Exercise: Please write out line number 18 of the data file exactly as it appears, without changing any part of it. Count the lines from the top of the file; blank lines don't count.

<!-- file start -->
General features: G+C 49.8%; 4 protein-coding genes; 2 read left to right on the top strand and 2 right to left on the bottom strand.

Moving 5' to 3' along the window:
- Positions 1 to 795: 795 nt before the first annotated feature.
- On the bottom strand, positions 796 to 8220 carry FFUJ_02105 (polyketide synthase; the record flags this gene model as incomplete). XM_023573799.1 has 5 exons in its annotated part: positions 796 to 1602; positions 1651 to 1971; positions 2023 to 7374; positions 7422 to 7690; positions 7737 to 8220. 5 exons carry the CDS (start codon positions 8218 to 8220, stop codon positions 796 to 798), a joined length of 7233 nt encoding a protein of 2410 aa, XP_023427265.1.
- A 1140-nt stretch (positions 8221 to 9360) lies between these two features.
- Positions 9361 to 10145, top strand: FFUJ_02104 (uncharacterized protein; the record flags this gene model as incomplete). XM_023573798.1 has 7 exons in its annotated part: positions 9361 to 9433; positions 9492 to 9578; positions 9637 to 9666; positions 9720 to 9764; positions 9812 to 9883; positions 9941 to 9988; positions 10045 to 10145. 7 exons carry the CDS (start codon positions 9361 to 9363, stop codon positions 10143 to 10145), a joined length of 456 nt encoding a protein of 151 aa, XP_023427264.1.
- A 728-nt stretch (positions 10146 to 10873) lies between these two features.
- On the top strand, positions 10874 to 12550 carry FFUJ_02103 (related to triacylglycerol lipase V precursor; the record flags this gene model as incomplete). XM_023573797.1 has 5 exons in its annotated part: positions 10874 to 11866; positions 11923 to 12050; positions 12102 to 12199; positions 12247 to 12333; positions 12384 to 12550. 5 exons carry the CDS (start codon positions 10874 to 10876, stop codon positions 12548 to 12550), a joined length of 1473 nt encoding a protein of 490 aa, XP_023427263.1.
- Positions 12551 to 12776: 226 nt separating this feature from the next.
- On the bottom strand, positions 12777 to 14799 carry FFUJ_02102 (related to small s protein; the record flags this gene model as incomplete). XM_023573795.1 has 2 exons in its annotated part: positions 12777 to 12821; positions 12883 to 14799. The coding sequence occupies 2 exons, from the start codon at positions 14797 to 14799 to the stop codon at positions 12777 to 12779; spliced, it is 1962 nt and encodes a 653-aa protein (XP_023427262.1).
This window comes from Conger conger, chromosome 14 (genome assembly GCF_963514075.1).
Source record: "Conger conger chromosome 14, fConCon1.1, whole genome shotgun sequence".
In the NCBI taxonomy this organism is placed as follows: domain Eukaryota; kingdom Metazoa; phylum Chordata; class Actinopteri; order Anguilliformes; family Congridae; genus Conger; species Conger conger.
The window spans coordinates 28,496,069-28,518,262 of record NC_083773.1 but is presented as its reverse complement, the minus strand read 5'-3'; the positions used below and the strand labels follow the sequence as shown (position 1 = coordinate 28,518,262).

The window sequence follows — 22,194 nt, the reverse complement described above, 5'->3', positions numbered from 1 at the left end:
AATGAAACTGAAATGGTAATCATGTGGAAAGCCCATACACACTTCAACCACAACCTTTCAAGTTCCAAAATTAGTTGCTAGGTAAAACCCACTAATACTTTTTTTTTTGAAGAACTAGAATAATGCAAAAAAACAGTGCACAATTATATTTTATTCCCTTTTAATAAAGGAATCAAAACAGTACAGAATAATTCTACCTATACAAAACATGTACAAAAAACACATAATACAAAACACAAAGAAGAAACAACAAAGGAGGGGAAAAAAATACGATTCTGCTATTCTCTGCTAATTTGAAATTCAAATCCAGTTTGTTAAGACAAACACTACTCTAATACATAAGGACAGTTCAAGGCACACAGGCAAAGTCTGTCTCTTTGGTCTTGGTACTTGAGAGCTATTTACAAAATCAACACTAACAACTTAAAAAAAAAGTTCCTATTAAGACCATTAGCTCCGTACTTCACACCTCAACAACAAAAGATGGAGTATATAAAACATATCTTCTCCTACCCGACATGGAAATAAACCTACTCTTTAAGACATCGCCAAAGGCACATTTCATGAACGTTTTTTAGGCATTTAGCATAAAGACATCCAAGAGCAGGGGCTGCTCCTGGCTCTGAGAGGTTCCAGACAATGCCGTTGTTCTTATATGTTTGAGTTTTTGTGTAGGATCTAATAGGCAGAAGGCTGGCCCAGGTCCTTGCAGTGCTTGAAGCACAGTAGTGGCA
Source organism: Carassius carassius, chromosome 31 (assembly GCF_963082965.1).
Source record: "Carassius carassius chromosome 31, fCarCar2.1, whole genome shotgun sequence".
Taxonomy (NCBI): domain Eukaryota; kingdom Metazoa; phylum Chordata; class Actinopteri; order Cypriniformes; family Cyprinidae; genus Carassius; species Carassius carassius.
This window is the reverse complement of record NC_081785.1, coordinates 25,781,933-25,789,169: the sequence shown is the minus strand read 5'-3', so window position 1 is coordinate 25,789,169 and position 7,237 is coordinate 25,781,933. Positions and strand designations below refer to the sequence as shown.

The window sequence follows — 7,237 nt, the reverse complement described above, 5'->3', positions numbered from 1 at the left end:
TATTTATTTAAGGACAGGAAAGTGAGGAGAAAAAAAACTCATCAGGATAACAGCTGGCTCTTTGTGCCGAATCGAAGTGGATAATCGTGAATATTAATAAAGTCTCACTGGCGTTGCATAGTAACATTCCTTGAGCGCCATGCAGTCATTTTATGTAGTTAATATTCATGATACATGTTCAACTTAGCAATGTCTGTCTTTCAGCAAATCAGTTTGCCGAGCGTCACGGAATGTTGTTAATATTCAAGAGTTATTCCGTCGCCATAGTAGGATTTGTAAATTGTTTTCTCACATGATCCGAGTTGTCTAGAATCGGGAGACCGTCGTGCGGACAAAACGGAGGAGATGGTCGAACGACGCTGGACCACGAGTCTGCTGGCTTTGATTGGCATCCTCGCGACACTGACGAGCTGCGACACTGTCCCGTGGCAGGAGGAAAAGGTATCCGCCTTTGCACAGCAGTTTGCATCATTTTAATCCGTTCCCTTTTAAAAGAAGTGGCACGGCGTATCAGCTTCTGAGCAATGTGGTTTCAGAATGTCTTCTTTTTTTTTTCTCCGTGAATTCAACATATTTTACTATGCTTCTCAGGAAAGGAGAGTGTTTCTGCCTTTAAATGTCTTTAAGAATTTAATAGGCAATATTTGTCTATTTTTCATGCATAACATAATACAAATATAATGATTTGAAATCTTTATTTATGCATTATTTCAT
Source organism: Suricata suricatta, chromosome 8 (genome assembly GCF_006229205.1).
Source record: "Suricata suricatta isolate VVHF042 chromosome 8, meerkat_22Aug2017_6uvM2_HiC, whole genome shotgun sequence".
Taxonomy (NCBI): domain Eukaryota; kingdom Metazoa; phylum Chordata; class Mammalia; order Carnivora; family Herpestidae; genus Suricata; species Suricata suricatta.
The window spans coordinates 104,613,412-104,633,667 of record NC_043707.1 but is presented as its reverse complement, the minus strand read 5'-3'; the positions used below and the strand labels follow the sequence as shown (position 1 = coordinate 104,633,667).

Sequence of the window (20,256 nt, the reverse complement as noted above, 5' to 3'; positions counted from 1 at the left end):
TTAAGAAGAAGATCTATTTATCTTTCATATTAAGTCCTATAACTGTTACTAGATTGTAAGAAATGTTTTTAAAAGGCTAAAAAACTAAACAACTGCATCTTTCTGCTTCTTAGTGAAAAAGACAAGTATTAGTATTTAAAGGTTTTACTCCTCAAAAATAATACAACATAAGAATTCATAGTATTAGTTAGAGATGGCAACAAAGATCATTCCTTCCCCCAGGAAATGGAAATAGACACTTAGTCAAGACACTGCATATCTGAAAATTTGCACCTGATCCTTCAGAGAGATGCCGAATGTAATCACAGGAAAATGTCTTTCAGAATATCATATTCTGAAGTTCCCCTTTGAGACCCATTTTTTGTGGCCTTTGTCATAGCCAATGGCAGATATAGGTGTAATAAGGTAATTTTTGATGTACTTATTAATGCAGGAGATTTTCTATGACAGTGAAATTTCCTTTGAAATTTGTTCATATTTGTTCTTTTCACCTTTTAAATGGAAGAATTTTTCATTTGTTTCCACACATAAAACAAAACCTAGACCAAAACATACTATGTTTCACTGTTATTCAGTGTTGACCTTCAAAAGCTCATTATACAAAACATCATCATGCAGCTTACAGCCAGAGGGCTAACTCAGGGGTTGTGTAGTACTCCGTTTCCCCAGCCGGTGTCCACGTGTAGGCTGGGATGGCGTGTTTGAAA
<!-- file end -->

Source record: "Carassius carassius chromosome 31, fCarCar2.1, whole genome shotgun sequence".